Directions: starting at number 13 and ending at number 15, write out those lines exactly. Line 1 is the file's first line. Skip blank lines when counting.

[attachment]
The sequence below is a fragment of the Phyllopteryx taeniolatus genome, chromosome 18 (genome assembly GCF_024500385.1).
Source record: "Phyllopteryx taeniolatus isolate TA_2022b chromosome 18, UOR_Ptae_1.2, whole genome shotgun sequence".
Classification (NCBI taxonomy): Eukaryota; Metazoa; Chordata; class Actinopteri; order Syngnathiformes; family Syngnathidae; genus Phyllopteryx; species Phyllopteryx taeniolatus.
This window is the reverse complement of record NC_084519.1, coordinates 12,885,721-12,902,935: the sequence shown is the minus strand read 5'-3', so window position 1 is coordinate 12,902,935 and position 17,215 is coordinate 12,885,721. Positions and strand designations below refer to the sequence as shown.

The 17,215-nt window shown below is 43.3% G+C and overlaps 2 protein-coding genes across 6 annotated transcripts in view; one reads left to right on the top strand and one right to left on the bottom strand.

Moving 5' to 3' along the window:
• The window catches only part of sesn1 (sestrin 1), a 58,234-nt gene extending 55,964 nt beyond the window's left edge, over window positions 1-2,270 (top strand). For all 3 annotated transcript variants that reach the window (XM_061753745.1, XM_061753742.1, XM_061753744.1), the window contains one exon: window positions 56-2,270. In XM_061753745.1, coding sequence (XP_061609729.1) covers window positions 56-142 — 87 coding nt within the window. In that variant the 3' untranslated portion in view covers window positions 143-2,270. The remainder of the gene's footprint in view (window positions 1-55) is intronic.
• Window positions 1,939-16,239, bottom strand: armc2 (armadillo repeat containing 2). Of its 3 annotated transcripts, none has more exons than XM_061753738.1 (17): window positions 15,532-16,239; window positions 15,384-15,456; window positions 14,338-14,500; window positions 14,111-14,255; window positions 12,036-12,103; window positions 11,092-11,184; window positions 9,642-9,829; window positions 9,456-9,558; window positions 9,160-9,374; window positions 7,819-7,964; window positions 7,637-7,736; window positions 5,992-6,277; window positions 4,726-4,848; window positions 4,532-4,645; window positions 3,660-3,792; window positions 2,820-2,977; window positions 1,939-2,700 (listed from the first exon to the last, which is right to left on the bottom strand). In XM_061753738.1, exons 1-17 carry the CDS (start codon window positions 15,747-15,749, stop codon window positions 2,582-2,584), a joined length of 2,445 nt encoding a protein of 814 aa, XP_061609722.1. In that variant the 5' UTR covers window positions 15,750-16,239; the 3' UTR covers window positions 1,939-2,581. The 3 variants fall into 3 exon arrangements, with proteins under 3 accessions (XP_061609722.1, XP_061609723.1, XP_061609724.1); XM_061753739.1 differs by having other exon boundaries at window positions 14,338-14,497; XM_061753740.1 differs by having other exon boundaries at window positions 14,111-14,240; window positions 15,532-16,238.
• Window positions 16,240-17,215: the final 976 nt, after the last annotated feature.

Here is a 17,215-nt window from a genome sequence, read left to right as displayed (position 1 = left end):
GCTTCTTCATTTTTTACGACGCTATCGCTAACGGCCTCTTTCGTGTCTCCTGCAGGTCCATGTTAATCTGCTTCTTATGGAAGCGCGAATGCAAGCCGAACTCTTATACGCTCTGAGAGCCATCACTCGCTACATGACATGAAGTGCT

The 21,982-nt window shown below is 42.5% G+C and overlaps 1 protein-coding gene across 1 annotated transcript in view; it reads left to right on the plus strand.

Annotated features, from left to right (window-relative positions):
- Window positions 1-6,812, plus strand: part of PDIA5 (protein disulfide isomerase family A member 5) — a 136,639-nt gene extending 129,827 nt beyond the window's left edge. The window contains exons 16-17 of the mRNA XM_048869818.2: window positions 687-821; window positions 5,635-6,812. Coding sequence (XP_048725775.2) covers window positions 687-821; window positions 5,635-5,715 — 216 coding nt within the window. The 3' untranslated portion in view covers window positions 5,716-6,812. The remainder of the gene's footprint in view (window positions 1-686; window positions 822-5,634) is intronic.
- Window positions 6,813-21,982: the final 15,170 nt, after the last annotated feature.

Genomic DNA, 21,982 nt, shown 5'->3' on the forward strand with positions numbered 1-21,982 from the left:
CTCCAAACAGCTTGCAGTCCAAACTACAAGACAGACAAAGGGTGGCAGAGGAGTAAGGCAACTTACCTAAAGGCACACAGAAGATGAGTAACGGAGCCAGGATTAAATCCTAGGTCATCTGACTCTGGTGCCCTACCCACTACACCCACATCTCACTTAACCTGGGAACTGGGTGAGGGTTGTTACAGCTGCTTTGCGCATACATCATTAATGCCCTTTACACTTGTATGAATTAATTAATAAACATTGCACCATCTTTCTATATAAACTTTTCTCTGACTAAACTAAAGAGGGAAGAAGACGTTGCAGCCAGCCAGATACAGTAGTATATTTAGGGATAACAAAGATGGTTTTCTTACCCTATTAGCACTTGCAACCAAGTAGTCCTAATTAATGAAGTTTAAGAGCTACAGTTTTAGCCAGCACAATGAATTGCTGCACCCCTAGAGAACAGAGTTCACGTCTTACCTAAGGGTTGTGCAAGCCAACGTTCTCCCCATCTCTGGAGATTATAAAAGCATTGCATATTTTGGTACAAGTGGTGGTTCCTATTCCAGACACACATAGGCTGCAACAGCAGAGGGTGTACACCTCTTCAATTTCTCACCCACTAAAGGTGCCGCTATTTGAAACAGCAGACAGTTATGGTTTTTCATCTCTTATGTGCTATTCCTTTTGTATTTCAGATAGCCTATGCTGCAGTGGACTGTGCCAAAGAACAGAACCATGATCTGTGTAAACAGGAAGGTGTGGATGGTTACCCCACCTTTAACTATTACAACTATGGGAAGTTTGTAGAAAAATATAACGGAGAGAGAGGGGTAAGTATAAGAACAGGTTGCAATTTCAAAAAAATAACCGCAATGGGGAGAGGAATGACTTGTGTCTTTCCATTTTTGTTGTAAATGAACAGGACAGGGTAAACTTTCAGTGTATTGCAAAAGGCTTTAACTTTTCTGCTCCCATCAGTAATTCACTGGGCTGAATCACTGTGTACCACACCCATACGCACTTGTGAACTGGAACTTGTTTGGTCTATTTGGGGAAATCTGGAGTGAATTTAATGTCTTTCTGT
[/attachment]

Annotated features, from left to right (window-relative positions):
- Window positions 1-6,812, plus strand: part of PDIA5 (protein disulfide isomerase family A member 5) — a 136,639-nt gene extending 129,827 nt beyond the window's left edge. The window contains exons 16-17 of the mRNA XM_048869818.2: window positions 687-821; window positions 5,635-6,812. Coding sequence (XP_048725775.2) covers window positions 687-821; window positions 5,635-5,715 — 216 coding nt within the window. The 3' untranslated portion in view covers window positions 5,716-6,812. The remainder of the gene's footprint in view (window positions 1-686; window positions 822-5,634) is intronic.
- Window positions 6,813-21,982: the final 15,170 nt, after the last annotated feature.